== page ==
Chapter

<i>Waila</i> as Transnational Practice

Joan Titus

in Transnational Encounters

Published in print October 2011 | ISBN: 9780199735921
Published online January 2012 | e-ISBN: 9780199918607 | DOI: http://dx.doi.org/10.1093/acprof:oso/9780199735921.003.0008
                      Waila as Transnational Practice

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This chapter studies the development of waila as a local reinvention of traditions from Germany and Mexico among the Tohono O’odham from Arizona, putting in evidence transnational flows that have historically informed the everyday lives and social constructions of the diverse and often marginalized indigenous and local communities at the U.S.-Mexico border. As the author suggests, a study of the transnational history of waila supports the longstanding Tohono O’odham claim that, as cultural citizens from a transnational territory that has been crossed by the political U.S.-Mexico border, they should be granted the possibility to freely cross the border and travel through their land.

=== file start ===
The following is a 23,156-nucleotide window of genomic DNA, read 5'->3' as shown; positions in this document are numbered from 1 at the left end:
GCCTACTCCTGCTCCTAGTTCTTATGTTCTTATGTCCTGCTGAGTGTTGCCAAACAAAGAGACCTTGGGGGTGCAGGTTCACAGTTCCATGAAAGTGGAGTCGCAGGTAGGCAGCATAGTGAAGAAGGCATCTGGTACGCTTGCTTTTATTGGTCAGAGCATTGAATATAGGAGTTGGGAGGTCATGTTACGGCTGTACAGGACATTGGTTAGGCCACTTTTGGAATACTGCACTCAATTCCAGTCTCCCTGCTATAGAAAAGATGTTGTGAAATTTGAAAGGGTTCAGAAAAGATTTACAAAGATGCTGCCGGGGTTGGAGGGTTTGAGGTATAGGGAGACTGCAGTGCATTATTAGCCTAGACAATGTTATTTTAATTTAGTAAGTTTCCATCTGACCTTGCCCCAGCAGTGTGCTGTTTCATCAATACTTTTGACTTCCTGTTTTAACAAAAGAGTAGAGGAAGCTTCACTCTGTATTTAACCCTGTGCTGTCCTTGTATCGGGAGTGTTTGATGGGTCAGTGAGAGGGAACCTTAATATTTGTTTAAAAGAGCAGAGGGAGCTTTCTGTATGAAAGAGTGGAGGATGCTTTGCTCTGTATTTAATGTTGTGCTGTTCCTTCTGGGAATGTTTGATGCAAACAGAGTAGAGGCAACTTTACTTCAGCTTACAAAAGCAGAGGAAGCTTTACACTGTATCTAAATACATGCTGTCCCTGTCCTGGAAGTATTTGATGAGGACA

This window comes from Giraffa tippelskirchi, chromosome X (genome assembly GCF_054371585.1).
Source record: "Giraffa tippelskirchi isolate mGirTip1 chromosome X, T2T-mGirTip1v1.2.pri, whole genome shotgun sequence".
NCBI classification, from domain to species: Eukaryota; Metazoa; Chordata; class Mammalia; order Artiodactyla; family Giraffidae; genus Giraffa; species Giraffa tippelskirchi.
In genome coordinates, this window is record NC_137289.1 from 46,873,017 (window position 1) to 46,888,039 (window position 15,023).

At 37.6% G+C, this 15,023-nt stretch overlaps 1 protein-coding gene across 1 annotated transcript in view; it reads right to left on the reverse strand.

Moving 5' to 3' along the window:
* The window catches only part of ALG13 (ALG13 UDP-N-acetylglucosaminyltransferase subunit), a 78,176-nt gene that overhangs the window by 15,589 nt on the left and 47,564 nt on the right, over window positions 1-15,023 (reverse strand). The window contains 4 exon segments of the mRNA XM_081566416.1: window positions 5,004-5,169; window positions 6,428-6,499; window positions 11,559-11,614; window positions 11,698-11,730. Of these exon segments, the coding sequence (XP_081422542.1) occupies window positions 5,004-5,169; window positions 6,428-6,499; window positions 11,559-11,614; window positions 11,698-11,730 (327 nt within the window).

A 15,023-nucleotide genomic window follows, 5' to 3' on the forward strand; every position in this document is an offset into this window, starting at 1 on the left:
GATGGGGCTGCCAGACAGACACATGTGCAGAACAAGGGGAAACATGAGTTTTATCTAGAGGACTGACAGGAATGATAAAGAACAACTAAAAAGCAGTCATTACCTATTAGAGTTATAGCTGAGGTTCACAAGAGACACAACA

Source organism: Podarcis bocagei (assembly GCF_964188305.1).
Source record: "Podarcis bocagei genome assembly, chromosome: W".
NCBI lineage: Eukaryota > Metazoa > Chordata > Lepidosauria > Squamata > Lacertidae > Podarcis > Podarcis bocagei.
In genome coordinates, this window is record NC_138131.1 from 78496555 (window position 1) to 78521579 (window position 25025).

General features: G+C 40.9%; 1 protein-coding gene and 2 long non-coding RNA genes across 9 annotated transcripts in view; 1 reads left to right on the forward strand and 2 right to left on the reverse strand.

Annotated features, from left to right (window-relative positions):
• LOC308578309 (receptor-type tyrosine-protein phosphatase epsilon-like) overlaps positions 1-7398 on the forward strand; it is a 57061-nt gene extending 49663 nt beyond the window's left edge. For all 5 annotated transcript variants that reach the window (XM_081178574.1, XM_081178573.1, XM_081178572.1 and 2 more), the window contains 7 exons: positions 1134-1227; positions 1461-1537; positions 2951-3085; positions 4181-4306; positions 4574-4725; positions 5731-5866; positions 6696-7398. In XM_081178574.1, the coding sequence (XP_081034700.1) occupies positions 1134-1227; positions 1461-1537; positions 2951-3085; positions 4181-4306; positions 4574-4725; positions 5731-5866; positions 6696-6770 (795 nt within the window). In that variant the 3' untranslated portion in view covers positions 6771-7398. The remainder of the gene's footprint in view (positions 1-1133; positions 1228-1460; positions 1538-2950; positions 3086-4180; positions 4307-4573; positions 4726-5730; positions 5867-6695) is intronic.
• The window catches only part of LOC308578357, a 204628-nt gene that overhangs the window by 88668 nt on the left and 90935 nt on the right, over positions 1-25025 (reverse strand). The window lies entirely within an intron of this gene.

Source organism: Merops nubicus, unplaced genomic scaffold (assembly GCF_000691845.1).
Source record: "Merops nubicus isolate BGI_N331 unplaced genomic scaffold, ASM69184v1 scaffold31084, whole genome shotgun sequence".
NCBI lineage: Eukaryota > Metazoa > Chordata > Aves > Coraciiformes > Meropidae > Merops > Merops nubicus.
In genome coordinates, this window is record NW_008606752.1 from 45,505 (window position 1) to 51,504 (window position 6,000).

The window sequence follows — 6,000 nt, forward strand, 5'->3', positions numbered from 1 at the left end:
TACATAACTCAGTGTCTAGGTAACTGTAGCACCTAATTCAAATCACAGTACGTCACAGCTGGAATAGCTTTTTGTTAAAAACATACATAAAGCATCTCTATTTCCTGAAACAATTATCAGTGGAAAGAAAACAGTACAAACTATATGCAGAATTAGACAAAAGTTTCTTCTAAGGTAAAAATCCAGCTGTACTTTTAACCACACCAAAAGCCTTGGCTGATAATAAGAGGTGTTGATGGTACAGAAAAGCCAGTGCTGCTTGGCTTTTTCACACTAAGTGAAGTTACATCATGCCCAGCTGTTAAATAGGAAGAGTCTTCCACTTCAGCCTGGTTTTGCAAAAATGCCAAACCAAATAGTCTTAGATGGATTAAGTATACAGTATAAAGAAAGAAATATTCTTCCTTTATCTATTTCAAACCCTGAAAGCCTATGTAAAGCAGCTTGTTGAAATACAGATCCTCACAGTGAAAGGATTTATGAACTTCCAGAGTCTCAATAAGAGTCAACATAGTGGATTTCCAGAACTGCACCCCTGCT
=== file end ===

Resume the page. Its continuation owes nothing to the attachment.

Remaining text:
Keywords: Waila; Tohono O’odham; transnationalism; cultural citizenship

Chapter.  8821 words.  Illustrated.

Subjects: Ethnomusicology ; American Music

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